Gene expression signatures identify biologically homogenous subgroups of Grade 2 meningiomas Academic Article uri icon

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  • Introduction

    Meningiomas are the most common brain tumor, with prevalence of approximately 3%. Histological grading has a major role in determining treatment choice and predicting outcome. While indolent grade 1 and aggressive grade 3 meningiomas exhibit relatively homogeneous clinical behavior, grade 2 meningiomas are far more heterogeneous, making outcome prediction challenging. We hypothesized two subgroups of grade 2 meningiomas which biologically resemble either World Health Organization (WHO) grade 1 or WHO grade 3. Our aim was to establish gene expression signatures that separate grade 2 meningiomas into two homogeneous subgroups: a more indolent subtype genetically resembling grade 1 and a more aggressive subtype resembling grade 3.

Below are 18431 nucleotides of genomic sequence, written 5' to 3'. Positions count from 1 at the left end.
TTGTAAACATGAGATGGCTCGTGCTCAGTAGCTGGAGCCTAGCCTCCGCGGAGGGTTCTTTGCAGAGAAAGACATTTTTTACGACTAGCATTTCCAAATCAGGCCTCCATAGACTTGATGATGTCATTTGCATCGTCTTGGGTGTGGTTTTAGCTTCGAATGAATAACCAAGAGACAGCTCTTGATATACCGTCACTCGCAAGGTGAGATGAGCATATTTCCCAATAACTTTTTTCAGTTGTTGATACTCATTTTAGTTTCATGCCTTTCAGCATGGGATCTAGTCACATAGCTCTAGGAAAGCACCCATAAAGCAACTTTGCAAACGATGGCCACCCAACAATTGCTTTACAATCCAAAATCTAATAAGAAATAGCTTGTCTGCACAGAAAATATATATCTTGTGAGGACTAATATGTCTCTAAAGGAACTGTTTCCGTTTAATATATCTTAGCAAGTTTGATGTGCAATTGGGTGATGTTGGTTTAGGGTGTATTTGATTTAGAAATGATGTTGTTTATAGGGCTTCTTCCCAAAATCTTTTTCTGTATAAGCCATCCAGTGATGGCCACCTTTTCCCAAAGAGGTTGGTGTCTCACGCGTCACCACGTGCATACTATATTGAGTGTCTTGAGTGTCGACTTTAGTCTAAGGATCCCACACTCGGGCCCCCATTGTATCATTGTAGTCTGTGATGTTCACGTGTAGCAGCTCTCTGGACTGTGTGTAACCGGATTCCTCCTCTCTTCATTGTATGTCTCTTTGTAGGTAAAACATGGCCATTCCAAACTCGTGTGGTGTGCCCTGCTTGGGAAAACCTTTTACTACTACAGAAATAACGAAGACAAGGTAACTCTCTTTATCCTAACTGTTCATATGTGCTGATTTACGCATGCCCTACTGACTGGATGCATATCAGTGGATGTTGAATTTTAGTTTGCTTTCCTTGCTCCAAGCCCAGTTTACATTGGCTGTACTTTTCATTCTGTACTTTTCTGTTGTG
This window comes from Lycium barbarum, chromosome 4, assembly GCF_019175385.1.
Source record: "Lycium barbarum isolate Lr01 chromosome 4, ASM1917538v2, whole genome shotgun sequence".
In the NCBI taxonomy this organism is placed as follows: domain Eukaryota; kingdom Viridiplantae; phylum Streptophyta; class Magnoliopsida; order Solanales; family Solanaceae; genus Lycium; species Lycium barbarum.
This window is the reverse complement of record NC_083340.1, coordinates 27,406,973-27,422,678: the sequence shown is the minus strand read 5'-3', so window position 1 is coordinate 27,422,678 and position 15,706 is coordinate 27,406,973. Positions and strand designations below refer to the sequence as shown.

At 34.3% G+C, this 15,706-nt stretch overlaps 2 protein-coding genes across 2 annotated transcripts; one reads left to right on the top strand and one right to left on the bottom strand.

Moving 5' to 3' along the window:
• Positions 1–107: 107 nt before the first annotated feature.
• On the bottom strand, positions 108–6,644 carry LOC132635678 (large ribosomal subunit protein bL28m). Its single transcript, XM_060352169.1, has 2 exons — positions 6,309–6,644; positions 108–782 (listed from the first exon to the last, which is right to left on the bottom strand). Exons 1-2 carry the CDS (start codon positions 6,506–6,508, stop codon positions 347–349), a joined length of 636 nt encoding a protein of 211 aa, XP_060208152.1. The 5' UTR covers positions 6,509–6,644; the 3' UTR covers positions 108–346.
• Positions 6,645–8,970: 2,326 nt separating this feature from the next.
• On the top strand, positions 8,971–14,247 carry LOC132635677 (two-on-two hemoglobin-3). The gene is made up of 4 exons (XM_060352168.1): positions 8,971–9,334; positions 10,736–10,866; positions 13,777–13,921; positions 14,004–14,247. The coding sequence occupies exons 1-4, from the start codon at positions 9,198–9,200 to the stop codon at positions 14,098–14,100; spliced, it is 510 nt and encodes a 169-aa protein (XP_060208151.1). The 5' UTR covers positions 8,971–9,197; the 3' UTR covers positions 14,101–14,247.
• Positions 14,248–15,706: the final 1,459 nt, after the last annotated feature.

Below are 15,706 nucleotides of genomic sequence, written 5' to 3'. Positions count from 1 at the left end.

We carried out an observational meta-analysis on 212 meningiomas from six distinct studies retrieved from the open-access platform Gene Expression Omnibus. Microarray data was analyzed with systems-level gene co-expression network analysis. Fuzzy C-means clustering was employed to reclassify 34 of the 46 grade 2 meningiomas (74%) into a benign "grade 1-like" (13/46), and malignant "grade 3-like" (21/46) subgroup based on transcriptomic profiles. We verified shared biology between matching subgroups based on meta-gene expression and recurrence rates. These results were validated further using an independent RNA-seq dataset with 160 meningiomas, with similar results.


    Recurrence rates of "grade 1-like" and "grade 3- like" tumors were 0 and 75%, respectively, statistically similar to recurrence rates of grade 1 (17%) and 3 (85%). We also found overlapping biological processes of new subgroups with their adjacent grades 1 and 3.


    These results underpin molecular signatures as complements to histological grading systems. They may help reshape prediction, follow-up planning, treatment decisions and recruitment protocols for future and ongoing clinical trials.


publication date

  • 2020